SCERA Shell Outdoor Theatre’s first musical under the stars is “Hairspray” June 9-24

(Orem, Utah) — The first emotion audiences will see in the award-winning musical “Hairspray” at the SCERA Shell Outdoor Theatre is unabashed joy. Lovable plus size teen Tracy Turnblad begins the show with an enthusiastic love song to Baltimore as she dances and sings while wearing the signature mile-high bouffant hairdo sported by teen girls everywhere in 1962 America.

17Scera Hairspray pr 278

17Scera Hairspray pr 278 17Scera Hairspray publicity May 17, 2017 Photography by: Mark A. Philbrick

Like her peers, she races home every day after school to watch “The Corny Collins” dance show, which is reminiscent of the TV classic “American Bandstand.” She dreams of dancing on it, even though her larger-than-life mom tries to discourage her because she knows her daughter is considered more than pleasingly plump for television. Turnblad, though, is determined that talent and grit will win out.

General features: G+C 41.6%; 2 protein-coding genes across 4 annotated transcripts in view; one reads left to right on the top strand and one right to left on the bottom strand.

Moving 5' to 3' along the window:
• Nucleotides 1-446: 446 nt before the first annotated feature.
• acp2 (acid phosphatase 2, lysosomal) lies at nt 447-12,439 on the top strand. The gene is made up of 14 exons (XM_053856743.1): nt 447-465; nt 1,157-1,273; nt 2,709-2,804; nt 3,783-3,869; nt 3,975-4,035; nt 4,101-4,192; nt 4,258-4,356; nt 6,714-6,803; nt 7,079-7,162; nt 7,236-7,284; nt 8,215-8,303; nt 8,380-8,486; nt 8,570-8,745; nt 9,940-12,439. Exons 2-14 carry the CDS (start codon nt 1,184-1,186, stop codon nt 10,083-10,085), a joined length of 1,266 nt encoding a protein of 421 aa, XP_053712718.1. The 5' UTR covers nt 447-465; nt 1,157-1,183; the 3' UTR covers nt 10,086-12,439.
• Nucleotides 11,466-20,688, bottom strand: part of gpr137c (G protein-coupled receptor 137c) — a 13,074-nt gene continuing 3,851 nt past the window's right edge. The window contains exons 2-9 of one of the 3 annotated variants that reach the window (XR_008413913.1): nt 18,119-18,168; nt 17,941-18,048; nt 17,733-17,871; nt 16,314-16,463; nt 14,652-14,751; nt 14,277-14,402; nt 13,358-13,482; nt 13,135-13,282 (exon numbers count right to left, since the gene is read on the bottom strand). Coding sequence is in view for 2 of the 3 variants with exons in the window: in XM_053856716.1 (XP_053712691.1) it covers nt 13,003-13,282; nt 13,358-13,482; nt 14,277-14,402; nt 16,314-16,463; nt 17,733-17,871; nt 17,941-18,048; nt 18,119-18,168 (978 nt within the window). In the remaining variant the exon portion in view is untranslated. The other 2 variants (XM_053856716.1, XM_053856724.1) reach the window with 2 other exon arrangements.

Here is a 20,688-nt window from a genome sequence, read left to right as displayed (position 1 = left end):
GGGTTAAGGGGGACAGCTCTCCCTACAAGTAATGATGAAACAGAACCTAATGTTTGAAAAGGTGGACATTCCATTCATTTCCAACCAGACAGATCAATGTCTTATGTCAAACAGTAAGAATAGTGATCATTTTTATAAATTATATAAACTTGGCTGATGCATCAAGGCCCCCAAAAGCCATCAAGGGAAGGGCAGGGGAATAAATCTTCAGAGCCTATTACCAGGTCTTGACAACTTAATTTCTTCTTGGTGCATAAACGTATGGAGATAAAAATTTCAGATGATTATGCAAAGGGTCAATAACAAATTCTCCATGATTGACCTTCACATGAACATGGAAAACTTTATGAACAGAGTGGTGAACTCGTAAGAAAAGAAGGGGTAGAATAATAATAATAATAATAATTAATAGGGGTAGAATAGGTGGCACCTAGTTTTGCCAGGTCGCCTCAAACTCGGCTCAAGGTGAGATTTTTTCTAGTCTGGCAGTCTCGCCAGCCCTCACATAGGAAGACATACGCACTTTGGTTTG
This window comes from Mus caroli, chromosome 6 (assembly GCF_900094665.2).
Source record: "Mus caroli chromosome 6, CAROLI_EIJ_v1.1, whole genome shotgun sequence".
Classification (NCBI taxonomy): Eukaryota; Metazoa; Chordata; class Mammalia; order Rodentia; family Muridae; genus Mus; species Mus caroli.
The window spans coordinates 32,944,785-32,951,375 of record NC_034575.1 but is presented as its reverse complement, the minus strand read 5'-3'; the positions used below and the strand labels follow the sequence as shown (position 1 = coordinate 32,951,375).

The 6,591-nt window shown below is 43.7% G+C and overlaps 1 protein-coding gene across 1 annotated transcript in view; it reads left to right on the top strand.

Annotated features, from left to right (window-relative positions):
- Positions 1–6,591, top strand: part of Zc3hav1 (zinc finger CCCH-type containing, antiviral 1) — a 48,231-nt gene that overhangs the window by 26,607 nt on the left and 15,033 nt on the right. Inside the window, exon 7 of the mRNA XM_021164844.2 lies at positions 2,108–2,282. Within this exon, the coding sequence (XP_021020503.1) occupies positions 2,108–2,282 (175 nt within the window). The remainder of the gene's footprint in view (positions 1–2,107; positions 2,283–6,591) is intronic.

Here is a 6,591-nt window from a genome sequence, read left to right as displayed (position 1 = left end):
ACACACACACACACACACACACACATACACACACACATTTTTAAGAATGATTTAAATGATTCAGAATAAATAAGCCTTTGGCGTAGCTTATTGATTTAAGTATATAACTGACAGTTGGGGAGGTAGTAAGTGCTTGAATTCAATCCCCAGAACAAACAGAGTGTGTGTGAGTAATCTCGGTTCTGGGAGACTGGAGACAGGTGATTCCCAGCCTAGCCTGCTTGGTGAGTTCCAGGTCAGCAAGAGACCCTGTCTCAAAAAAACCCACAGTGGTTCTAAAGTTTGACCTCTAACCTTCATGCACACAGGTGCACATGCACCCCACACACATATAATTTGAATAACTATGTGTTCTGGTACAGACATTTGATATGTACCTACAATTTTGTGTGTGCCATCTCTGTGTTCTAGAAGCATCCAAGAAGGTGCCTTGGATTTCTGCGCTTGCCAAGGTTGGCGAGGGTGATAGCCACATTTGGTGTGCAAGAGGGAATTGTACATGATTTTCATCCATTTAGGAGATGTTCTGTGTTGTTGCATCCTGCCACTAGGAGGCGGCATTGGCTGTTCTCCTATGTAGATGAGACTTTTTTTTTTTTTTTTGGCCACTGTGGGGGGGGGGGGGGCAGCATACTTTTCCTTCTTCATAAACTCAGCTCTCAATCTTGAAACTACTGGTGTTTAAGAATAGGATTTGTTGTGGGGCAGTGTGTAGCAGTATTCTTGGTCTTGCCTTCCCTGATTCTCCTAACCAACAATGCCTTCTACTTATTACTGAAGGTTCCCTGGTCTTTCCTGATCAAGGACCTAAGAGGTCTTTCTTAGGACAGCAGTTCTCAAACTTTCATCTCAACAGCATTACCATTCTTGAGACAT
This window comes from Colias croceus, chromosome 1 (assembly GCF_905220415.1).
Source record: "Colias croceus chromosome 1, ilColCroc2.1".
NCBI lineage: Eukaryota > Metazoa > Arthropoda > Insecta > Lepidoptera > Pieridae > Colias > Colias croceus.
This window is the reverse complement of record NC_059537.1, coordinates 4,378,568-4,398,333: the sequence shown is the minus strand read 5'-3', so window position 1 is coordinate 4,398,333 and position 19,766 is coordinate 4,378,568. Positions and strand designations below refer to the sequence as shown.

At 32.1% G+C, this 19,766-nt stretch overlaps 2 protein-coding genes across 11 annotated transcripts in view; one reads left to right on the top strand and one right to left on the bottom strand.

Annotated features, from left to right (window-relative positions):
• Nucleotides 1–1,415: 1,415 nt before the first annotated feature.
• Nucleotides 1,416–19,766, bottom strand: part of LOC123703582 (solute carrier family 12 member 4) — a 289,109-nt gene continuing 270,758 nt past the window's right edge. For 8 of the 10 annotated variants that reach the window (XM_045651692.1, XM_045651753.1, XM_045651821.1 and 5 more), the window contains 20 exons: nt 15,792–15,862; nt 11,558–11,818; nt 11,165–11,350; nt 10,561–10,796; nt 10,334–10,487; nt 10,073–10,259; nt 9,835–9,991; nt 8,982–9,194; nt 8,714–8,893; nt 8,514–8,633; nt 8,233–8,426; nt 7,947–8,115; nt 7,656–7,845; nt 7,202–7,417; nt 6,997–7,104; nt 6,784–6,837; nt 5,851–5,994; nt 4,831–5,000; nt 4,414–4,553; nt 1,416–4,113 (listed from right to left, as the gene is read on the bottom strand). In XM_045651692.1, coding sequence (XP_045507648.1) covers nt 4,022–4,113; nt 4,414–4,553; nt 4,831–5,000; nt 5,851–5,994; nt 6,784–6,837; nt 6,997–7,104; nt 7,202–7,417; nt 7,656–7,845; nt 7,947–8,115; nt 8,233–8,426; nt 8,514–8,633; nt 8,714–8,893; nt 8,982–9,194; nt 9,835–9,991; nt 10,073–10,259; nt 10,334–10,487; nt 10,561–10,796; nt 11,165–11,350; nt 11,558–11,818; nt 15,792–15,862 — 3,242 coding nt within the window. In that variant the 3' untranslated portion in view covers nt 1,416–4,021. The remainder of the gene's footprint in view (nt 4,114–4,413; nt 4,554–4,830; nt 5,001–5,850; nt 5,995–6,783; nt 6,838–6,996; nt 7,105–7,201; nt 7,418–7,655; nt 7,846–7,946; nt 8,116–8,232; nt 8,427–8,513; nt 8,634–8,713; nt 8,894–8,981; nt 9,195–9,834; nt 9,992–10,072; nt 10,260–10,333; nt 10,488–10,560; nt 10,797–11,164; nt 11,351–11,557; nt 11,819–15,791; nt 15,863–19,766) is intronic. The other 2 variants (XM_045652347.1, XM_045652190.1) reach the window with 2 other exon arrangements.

In time, her resolve will bring out many issues, including body image, what it means to be an outsider, racism, activism, and social ideas that will later lead to the empowering Civil Rights movement. The musical is peppered with authentic phrases and ideals of the period that underscore the challenges of the time.

“I’m directing ‘Hairspray’ with the idea that love prevails over everything,” says director Jan Shelton Hunsaker.  “It’s about love of self and love of others and is a great show for SCERA. It is full of huge dance numbers, singing and high energy.”

The upbeat musical plays June 9-24 on Mondays, Tuesdays, Thursdays, Fridays and Saturdays at 8 p.m. under the stars at SCERA Shell Outdoor Theatre (located in the middle of SCERA Park, 699 South State, Orem). Tickets are available at www.scera.org, by calling 801-225-ARTS, in person between 10-6 weekdays at the SCERA Center for the Arts (745 S. State St., Orem), or at the Shell gate one hour prior to performance.  General admission is $12 for adults and $10 for children (age 3-11) and seniors (65 and older). Reserved areas with a free chair are available for an additional cost. Non-profit or church groups of 20 or more may purchase $6 tickets in advance, no refunds or exchanges.